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Herod's Father - Antipater of Idumaea The Family of the Herod's. Antipater of Idumaea (67-47 B.C.) With all of the turmoil that caused the decay of the Hasmonean dynasty, the civil wars and the conversion of Syria and Palestine into a territory ruled by the Romans, the nation of Palestine was undergoing major factions. It was during this time that the dynasty of the Herods became prominent and Rome appointed a man named Antipas as the governor of Idumea (Jos. Antiq. xiv. 1. 3 ; 10). Antipater had a son who Josephus spoke about as being very wealthy and an Idumean by race. (Jos. War i. 6. 2. ; 123; also see Antiq. xiv. 1. 3 ; 9; Justin Martyr Dialogue with Trypho Iii. 3; Euseb. Hist. i. 6. 2; 7. 11; BT: Baba Bathra 3b-4a; Kiddushin 70b). This son was also named Antipater and it was he who was the father of Herod the Great. Antipater had great influence in Palestine and Judea during the period of Aristobulus, Hyrcanus and Pompey the Great. He acquired great influence because of his father's position. He also became an advisor to the Maccabean Queen Alexandra Salome. In 67 B.C., Queen Alexandra died, leaving the Kingdom to her oldest son Hyrcanus, and her younger was son, Aristobulus, was eager to have the power. Aristobulus was very strong-willed and self-seeking while Hyrcanus was peaceful and mild. After ruling for about three months he backed out. He never really desired to rule and so he passed all authority on to his younger brother Aristobulus who made himself king and high priest. The two brothers tried to remain peaceful with each other but it turned into a major struggle (Jos. Antiq. xiv. 1. 2 ; 4-7; xv. 6. 4 ; 180; War i. 5. 4 ; 117-119). Antipater saw a great opportunity and decided to become the primary influence on the life of Hyrcanus. When tension had between the two sons had reached its climax Antipater sided with Hyrcanus, even though Aristobulus was a greater military commander. Antipater encouraged Hyrcanus to flee to Petra and seek help from the Arabian king (King Aretas III), and in 65 B.C. the Arabian army marched on Jerusalem to capture Aristobulus. It wasn't long before the Roman legions arrived on the scene to put an end to the problems and, the soldiers of Rome marched into Jerusalem under the command of Pompey's lieutenant, M. Scaurus. The Arabians retreated and later Antipater had, realizing that Rome was closely involved with this whole situation, encouraged Hyrcanus to make an appeal to Pompey in Damascus. Aristobulus decided to do the same. Pompey decided to side with Hyrcanus because there was evidence of Aristobulus revolting against Rome (Jos. Antiq. xiv. 3. 3 ; 46, 47). In 63 B.C. Pompey made war against Aristobulus, besieging the Jerusalem temple for three months. When Pompey won the war he went into the holy of holies but did not plunder it of its valuables (Jos. Antiq. xiv. 4. 4 ; 69-72; War i. 6. 5-7. 6 ; 133-153; Tac. Hist. v. 9; Appian Mithridatic Wars 106, 114; Florus i. 40. 30; Livy 102; Plutarch Pompey xxxix; cf. Dio Cassius xxxvii. 15-17) Because of Hyrcanus' loyalty, Pompey gave him authority to rule in Judea, not as a king but as "ethnarch", he remained the high priest and Antipater remained in power as the chief minister of state. (Jos. Antiq. xiv. 4. 4 ; 73; War i. 7. 6 ; 153). Jerusalem was made a tributary of Rome and it was placed under Scaurus whom Pompey made legate of the province of Syria. Antipater proved himself useful to the Romans both in government and in their operations against the Hasmoneans. In 57 B.C. the governor of Syria, Aulus Gabinius, broke Judea apart and Idumaea was given to Antipater. Antipater later joined this governor on an expedition to restore Ptolemy XII of Egypt to his throne. Antipater married a woman named Cypros, of an illustrious Arabian, by whom he had four sons: Phasael, Herod, Joseph, Pheroras, and a daughter, Salome (Jos. Antiq. xiv. 7. 3 ; 121; War i. 8. 9 ; 181). It was not long before the Roman civil wars erupted and Hyrcanus, because of Antipater, supported Pompey. Julius Caesar had rescued Aristobulus, who had been exiled, and sent him with two Roman legions to begin a revolt in Judea. Not long after Aristobulus was poisoned and could not follow-through the plan, that's Antipater was spared. After Pompey was defeated by Julius Caesar in 48 B.C. in Egypt (at Pharsalus), Antipater acted shrewdly. He came to Caesar to aid him when the Roman commander was having serious trouble in Alexandria, and Caesar was so thankful that he rewarded Antipater with the title of chief minister of Judea. Caesar also granted him Roman citizenship, and the right to collect taxes for Rome. Antipater himself was also made exempt for any personal taxes. Immediately after, Antipater went around the country to put an end to the problems and convince the Judean population to be loyal to Hyrcanus. Deep inside though, he felt that Hyrcanus was an unsuitable leader of Judea so he took the country in his own hands and appointed his son Phasael as governor of Jerusalem and his second son Herod as governor of Galilee (Jos. Antiq. xiv. 9. 1-2 ; 156-158; War i. 10. 4 ; 201-203). In 44 B.C., Julius Caesar was assassinated, and Cassius, one of the murderers, came to Syria demanding support. Antipater and Hyrcanus had no choice but to assist him and Herod collected many taxes to help Cassius in his war against Marc Antony. The Jews, however, were extremely angry and bitter of Antipater's pro-Roman policies, a group of anti-Romans, led by a man named Malichus, revolted against Antipater and he was poisoned in 43 B.C.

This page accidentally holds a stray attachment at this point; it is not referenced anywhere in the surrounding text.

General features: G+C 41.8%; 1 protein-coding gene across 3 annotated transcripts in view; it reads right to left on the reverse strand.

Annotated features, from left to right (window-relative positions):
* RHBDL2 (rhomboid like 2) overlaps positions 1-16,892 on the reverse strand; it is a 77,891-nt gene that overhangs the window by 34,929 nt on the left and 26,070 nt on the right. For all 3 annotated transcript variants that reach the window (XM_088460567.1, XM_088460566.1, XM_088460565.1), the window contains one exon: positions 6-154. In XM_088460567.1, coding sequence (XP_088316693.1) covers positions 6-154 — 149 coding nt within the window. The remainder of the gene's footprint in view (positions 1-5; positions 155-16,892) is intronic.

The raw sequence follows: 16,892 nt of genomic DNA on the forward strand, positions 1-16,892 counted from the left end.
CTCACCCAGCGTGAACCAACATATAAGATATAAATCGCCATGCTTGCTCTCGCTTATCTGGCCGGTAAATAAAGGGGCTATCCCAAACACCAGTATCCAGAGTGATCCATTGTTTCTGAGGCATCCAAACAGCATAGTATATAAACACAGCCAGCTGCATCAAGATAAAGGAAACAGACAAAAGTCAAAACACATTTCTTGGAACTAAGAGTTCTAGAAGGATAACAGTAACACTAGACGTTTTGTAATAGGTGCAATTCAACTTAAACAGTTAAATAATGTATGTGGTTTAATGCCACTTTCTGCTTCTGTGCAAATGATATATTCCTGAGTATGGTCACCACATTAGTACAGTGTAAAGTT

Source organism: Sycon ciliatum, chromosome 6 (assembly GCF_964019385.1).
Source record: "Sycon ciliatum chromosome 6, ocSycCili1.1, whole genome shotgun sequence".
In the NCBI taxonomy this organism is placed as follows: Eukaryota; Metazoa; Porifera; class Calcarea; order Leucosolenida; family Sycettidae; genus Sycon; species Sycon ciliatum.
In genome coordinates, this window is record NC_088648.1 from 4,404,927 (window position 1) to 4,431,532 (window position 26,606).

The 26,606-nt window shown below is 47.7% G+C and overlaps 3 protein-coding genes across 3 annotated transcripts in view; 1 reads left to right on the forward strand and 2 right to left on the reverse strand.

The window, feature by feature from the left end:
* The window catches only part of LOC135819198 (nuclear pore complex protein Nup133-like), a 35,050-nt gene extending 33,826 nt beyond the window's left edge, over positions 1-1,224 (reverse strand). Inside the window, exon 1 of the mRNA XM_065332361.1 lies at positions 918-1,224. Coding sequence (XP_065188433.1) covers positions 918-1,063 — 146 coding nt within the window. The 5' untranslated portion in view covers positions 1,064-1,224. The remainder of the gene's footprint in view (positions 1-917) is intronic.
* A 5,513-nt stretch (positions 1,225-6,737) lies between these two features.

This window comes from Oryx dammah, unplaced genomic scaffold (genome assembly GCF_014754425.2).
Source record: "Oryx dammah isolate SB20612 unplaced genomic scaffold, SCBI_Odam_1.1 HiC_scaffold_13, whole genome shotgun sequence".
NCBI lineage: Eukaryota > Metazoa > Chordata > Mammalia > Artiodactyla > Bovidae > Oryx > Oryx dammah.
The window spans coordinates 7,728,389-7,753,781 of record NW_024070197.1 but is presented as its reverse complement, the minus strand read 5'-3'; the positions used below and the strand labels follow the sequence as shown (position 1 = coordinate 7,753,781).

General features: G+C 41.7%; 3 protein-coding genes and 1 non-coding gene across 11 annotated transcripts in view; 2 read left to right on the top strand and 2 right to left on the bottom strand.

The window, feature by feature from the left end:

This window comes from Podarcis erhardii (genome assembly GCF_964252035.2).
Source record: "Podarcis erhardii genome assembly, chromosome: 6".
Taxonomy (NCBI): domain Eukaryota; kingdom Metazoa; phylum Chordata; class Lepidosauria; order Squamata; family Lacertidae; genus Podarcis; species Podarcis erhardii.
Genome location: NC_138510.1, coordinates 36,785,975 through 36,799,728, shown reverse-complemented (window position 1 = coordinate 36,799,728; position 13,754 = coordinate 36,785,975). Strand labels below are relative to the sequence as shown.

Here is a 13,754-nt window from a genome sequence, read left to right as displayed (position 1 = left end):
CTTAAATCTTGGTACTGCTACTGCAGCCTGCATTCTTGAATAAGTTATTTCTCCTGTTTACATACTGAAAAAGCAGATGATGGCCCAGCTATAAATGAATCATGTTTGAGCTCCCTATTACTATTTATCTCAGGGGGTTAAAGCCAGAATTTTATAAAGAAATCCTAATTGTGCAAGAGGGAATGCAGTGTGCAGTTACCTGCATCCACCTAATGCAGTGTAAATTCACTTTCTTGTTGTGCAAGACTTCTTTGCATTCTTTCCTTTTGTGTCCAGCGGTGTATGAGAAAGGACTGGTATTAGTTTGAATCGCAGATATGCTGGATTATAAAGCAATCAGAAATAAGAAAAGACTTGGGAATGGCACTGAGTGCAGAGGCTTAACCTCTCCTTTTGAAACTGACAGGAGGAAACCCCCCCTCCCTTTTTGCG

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Herod's Slaughter of the Infants in Bethlehem Herodís Cruelty. Herod's slaughter of the infant boys as accounted in the New Testament vividly reflects the pathological character of the king. He murdered members of his own family- yet scrupulously observed Mosaic dietary laws and would eat no pork. This provoked his Roman master Augustus into jesting: "I would rather be Herod's pig than Herod's son."